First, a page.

History teaches us that assembly line technologies, which is as close a real-world analogy to automation and IT as we’re likely to get, do not reduce the number of human beings required to monitor, manage, and improve the processes codified to achieve such automation. Instead, it frees human beings to do what they are best at: analyzing, innovating and finding new ways to do what we’ve always done that are more efficient. It allows us to do things faster and, eventually, commoditize the output such that we can focus on leveraging those processes to build better and more awesome versions of the output.

What automation of “IT” does is create new opportunities for IT, it does not erase the need for it. Until our systems are able to analyze and interpret data such that it becomes information and then act on that information in ways that may be “outside the existing ruleset” then IT – and more specifically the people that comprise IT – will not only be needed they will be necessary to the continued growth and evolution of not only IT but the business.


…it was Ransom E. Olds and his Olds Motor Vehicle Company (later known as Oldsmobile) who would dominate this era of automobile production. Its large scale production line was running in 1902. Within a year, Cadillac (formed from the Henry Ford Company), Winton, and Ford were producing cars in the thousands.

-- Wikipedia, History of the Automobile

Notice that “large scale” one hundred years ago meant “in the thousands.” In 2009 alone 61 million cars were produced (Wikipedia, Automotive Industry). And you can bet that there are more people employed today globally in the automotive manufacturing business than there were a century ago. People are still an integral part of that process and, as the technology has become more complex and sophisticated, they have become even more important than ever. The same will be true with automation and cloud computing; as the technology matures and becomes more sophisticated and complex, people will be as essential a part of the equation as when they had to manually enter the commands themselves. They will be able to recognize when processes are inefficient, when they could be improved or applied elsewhere. They will be able to take the time to build out systems that take on the burden of mundane tasks, which is what we’ve always relied upon machines to do.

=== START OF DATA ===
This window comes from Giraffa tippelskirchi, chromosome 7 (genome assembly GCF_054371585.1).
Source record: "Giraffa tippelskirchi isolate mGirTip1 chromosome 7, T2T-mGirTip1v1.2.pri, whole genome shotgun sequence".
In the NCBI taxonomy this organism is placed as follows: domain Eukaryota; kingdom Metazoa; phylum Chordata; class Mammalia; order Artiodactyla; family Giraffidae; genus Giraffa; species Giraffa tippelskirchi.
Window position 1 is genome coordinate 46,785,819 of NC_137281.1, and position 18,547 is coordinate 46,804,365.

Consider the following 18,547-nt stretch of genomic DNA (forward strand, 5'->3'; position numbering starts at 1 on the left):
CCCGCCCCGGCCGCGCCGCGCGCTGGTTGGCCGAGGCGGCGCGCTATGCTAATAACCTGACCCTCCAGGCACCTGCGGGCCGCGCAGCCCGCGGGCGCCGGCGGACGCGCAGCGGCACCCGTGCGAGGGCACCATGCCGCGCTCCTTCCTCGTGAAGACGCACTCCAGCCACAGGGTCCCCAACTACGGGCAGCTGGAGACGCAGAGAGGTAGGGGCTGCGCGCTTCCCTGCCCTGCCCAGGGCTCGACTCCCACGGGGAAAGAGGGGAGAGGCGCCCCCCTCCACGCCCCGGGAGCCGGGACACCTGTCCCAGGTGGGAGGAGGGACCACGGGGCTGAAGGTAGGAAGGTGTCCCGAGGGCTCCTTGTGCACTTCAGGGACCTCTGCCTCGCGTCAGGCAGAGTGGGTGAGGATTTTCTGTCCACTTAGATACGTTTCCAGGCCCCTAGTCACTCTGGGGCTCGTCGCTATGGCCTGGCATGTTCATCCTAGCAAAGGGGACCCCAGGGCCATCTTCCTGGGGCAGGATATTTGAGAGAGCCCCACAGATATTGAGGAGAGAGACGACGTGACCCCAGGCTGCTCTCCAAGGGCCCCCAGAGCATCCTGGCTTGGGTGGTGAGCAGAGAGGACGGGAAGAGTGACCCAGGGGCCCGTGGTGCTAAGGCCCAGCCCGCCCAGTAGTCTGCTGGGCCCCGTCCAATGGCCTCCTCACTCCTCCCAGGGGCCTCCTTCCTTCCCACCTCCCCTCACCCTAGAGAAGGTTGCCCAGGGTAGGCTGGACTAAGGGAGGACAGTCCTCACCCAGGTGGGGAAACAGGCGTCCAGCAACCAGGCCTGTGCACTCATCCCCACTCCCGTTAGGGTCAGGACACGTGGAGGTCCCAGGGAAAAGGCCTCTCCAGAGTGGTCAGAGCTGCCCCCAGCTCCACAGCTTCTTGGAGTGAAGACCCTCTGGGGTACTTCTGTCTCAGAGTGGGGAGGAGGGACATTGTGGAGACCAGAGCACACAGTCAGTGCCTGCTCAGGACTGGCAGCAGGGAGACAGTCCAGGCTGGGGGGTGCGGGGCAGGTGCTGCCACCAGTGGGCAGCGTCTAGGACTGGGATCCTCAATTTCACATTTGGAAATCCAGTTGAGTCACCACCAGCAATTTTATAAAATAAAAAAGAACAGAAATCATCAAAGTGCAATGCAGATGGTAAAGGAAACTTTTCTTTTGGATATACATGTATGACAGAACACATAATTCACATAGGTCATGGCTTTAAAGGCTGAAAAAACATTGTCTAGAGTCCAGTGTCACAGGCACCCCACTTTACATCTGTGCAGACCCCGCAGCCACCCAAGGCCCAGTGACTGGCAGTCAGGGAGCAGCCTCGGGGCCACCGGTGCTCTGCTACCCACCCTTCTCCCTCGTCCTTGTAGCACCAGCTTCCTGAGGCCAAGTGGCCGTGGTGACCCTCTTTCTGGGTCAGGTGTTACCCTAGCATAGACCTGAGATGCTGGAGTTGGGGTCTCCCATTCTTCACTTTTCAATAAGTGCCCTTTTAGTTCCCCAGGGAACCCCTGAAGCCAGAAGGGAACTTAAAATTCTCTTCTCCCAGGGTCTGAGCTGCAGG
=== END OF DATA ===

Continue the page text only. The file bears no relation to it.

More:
What will be new and should be exciting is that the people involved will actually be freed to act like people rather than machines. And if we’re lucky, that means that the business stakeholders will stop treating them as though they’re machines and start leveraging their people skills instead.

* You get 20 geek points if you recognized that question as one from the movie “War Games”, in which an “intelligent” computer system is unable to differentiate between a “game” and “reality” and nearly starts World War III by launching nuclear missiles. Keep track of those points, some day they might be worth something, like a t-shirt.